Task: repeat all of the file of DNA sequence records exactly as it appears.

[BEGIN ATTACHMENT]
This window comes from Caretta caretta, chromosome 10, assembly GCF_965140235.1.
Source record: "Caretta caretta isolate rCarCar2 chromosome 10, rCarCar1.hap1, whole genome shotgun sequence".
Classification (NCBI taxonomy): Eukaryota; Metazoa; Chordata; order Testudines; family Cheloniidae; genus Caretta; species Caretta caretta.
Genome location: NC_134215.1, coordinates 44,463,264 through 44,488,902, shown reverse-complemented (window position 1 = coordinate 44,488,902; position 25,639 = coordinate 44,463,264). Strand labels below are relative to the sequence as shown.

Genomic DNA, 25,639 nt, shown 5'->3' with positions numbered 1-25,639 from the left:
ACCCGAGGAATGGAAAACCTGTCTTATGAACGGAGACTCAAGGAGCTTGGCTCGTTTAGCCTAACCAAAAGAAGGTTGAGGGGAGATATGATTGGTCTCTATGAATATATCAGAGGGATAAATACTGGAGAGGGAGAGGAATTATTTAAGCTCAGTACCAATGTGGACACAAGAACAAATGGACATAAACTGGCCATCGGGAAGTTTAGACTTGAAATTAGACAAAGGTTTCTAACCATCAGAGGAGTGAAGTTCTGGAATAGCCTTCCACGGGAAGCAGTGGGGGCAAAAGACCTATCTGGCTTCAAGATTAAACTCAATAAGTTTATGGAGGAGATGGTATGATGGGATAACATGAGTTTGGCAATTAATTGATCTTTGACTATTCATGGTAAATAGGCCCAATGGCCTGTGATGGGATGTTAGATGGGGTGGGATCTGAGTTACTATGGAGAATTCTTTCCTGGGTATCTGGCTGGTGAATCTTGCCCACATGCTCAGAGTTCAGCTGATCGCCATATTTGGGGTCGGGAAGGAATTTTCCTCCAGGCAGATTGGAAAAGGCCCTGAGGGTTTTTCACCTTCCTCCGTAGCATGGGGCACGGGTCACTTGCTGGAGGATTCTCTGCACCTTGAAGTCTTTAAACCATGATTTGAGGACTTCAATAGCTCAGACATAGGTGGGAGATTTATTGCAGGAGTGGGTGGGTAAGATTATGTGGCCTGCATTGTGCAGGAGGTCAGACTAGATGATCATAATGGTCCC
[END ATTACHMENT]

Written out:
This window comes from Caretta caretta, chromosome 10, assembly GCF_965140235.1.
Source record: "Caretta caretta isolate rCarCar2 chromosome 10, rCarCar1.hap1, whole genome shotgun sequence".
Classification (NCBI taxonomy): Eukaryota; Metazoa; Chordata; order Testudines; family Cheloniidae; genus Caretta; species Caretta caretta.
Genome location: NC_134215.1, coordinates 44,463,264 through 44,488,902, shown reverse-complemented (window position 1 = coordinate 44,488,902; position 25,639 = coordinate 44,463,264). Strand labels below are relative to the sequence as shown.

Genomic DNA, 25,639 nt, shown 5'->3' with positions numbered 1-25,639 from the left:
ACCCGAGGAATGGAAAACCTGTCTTATGAACGGAGACTCAAGGAGCTTGGCTCGTTTAGCCTAACCAAAAGAAGGTTGAGGGGAGATATGATTGGTCTCTATGAATATATCAGAGGGATAAATACTGGAGAGGGAGAGGAATTATTTAAGCTCAGTACCAATGTGGACACAAGAACAAATGGACATAAACTGGCCATCGGGAAGTTTAGACTTGAAATTAGACAAAGGTTTCTAACCATCAGAGGAGTGAAGTTCTGGAATAGCCTTCCACGGGAAGCAGTGGGGGCAAAAGACCTATCTGGCTTCAAGATTAAACTCAATAAGTTTATGGAGGAGATGGTATGATGGGATAACATGAGTTTGGCAATTAATTGATCTTTGACTATTCATGGTAAATAGGCCCAATGGCCTGTGATGGGATGTTAGATGGGGTGGGATCTGAGTTACTATGGAGAATTCTTTCCTGGGTATCTGGCTGGTGAATCTTGCCCACATGCTCAGAGTTCAGCTGATCGCCATATTTGGGGTCGGGAAGGAATTTTCCTCCAGGCAGATTGGAAAAGGCCCTGAGGGTTTTTCACCTTCCTCCGTAGCATGGGGCACGGGTCACTTGCTGGAGGATTCTCTGCACCTTGAAGTCTTTAAACCATGATTTGAGGACTTCAATAGCTCAGACATAGGTGGGAGATTTATTGCAGGAGTGGGTGGGTAAGATTATGTGGCCTGCATTGTGCAGGAGGTCAGACTAGATGATCATAATGGTCCC